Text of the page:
Florida trials, court proceedings now delayed through end of May

Florida’s chief justice extended an order postponing most court proceedings statewide to slow the coronavirus.
The Florida Supreme Court building in Tallahassee.
The Florida Supreme Court building in Tallahassee. [ Times (2019) ]
Published April 6, 2020|Updated April 6, 2020

TAMPA — The Florida Supreme Court’s Chief Justice has further postponed all jury trials and other court matters, now delaying everything through the end of May to help stem the spread of COVID-19.

That means all trials and grand jury proceedings in Florida will not take place until at least June.

The latest order from Chief Justice Charles Canady also suspends the rules granting defendants the right to a speedy trial. In Florida, defendants have the right to stand trial for misdemeanor charges within 90 days of arrest and 175 days in felony cases.

He also limited courtroom activity to only those matters considered critical and essential. That includes court activities such as first appearance hearings for the newly arrested and bail hearings, should a defendant request one. Local courts are being encouraged to conduct hearings remotely via phone or video conference.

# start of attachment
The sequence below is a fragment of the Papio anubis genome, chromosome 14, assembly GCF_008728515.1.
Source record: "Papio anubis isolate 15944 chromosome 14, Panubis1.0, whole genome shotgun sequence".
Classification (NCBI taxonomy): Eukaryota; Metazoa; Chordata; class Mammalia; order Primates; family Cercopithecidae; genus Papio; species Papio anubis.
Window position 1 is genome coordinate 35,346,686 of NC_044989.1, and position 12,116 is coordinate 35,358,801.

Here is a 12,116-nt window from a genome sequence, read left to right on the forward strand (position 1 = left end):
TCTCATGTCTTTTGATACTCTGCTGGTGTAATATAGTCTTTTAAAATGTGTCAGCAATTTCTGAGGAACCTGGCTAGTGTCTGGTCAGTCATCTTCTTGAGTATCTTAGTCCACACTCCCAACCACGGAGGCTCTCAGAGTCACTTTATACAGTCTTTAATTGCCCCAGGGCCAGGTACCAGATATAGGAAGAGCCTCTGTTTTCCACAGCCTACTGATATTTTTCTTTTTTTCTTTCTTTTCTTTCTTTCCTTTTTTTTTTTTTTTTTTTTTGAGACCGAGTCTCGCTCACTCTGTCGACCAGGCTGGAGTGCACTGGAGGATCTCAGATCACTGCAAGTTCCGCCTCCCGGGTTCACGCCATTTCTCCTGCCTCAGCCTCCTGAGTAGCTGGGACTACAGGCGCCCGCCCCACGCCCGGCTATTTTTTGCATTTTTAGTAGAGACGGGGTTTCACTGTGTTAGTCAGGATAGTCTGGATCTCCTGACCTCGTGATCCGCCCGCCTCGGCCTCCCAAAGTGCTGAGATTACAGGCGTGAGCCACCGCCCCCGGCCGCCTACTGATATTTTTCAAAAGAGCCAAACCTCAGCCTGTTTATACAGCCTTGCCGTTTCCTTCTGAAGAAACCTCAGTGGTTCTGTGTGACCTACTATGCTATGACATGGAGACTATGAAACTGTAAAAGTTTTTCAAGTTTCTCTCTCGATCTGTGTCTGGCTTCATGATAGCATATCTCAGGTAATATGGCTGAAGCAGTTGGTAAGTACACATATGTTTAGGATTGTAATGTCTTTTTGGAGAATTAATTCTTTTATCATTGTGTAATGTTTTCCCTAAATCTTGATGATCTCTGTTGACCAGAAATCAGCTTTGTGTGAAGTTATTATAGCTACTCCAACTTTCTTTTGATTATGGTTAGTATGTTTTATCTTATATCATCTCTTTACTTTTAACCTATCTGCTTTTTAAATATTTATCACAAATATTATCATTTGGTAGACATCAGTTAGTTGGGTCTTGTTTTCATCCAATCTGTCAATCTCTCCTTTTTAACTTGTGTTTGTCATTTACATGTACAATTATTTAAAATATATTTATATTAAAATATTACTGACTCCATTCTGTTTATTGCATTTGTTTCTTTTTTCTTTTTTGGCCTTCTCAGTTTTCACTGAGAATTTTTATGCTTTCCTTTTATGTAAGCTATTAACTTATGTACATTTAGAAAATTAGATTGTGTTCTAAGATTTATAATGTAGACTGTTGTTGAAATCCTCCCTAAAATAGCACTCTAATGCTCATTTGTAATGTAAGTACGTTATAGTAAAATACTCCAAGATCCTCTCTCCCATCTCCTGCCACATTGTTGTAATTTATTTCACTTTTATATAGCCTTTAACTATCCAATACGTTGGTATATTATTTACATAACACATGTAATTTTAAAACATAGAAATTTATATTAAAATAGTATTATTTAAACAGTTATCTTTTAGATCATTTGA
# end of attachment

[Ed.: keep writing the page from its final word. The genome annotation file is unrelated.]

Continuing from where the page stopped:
Related: Ron DeSantis suspends evictions, foreclosures for 45 days in Florida

The new measures will further delay scores of court cases across the Tampa Bay area, including some high-profile criminal trials.

Public health concerns delayed the much-anticipated trial of Steven Lorenzo, who was scheduled to face trial this month for the murders of two men in 2003. Lorenzo and his co-defendant, Scott Schweickert, were accused of drugging and torturing gay men in the Seminole Heights neighborhood of Tampa. Many witnesses in the case live out of state and have expressed reluctance about traveling to Florida amid the pandemic, according to a court document filed by prosecutors.

The latest order will also delay the re-trial of Michael Keetley, the former ice cream man accused of a shotgun rampage in Ruskin that left two men dead. In February, a jury was unable to decide if Keetley was guilty, resulting in a mistrial. Keetley, who has been jailed while awaiting trial for nearly 10 years, was set to go before a new jury in May. But now his wait will continue.

Related: Steven Lorenzo appears in Tampa court, 13 years after torture murders

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